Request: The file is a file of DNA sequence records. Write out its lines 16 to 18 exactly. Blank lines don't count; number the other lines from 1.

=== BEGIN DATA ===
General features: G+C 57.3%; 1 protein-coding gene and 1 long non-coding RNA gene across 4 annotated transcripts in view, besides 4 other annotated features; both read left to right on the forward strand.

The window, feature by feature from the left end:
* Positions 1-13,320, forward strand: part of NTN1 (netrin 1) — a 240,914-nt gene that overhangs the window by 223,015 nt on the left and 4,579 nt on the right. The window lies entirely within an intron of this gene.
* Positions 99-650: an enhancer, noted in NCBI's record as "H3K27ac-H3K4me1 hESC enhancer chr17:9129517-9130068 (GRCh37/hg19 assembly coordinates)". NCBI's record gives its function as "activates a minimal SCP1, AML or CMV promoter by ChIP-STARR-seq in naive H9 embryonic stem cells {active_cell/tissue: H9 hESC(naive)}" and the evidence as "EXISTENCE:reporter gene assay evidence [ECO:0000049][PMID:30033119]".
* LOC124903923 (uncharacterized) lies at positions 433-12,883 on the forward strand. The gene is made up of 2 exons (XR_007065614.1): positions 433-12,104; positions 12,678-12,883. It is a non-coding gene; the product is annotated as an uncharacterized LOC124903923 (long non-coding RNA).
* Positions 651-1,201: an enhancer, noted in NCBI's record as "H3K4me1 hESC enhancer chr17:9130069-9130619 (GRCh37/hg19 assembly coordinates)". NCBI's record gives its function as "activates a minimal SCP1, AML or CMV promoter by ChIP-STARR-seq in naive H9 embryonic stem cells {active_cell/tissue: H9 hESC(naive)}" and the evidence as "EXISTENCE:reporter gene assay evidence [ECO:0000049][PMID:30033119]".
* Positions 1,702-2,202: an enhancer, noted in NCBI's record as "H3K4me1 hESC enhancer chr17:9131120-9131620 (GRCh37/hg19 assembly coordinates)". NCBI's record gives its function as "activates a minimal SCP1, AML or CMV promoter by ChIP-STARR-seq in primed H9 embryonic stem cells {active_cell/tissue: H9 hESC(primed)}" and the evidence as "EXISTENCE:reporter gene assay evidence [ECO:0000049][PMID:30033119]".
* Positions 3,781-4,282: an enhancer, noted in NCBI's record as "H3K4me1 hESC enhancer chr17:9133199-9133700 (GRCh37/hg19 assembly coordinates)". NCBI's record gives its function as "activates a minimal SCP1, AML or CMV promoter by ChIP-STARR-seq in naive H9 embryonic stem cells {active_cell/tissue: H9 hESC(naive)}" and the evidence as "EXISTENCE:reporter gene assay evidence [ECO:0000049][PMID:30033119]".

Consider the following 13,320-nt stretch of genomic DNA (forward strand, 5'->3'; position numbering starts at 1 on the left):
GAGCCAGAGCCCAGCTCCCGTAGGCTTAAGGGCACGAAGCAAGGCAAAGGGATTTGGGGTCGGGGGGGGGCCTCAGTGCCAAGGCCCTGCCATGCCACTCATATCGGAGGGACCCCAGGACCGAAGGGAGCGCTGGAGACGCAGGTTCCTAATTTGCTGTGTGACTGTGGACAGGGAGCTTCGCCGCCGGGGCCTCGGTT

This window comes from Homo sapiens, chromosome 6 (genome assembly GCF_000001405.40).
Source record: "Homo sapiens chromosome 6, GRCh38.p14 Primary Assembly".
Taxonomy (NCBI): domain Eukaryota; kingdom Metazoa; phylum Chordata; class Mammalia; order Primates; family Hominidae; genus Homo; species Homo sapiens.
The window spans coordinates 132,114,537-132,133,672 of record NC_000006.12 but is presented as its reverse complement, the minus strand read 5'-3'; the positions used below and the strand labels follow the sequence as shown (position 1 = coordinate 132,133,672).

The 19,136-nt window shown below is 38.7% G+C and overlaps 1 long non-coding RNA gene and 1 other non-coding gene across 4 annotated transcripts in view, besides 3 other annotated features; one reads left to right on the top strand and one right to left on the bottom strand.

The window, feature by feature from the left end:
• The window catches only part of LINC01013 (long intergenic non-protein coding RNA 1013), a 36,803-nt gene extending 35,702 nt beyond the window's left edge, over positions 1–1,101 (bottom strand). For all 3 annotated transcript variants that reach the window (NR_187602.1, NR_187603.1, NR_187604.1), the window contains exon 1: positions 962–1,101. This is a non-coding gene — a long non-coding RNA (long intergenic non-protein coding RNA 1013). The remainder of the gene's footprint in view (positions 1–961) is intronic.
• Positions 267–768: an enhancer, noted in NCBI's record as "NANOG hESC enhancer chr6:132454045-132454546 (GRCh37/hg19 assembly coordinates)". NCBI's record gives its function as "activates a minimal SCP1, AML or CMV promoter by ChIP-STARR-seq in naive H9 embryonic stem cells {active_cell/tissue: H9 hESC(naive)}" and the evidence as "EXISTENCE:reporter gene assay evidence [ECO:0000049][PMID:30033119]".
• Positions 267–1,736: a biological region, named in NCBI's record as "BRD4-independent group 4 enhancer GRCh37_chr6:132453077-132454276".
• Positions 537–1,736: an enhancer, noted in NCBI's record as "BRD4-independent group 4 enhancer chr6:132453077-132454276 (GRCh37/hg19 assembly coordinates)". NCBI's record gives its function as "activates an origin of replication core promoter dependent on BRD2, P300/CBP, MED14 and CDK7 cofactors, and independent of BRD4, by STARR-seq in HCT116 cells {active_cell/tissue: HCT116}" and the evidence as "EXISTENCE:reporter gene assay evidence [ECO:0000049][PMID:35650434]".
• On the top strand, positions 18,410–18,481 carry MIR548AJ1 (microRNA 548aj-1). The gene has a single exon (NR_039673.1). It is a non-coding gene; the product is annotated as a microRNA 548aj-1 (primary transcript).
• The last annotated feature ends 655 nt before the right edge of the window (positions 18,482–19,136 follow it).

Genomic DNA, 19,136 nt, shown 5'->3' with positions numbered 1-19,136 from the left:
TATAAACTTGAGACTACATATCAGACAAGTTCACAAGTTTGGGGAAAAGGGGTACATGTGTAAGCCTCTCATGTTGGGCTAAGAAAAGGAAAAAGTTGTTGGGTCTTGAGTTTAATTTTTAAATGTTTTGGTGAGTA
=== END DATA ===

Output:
The window, feature by feature from the left end:
• The window catches only part of LINC01013 (long intergenic non-protein coding RNA 1013), a 36,803-nt gene extending 35,702 nt beyond the window's left edge, over positions 1–1,101 (bottom strand). For all 3 annotated transcript variants that reach the window (NR_187602.1, NR_187603.1, NR_187604.1), the window contains exon 1: positions 962–1,101. This is a non-coding gene — a long non-coding RNA (long intergenic non-protein coding RNA 1013). The remainder of the gene's footprint in view (positions 1–961) is intronic.
• Positions 267–768: an enhancer, noted in NCBI's record as "NANOG hESC enhancer chr6:132454045-132454546 (GRCh37/hg19 assembly coordinates)". NCBI's record gives its function as "activates a minimal SCP1, AML or CMV promoter by ChIP-STARR-seq in naive H9 embryonic stem cells {active_cell/tissue: H9 hESC(naive)}" and the evidence as "EXISTENCE:reporter gene assay evidence [ECO:0000049][PMID:30033119]".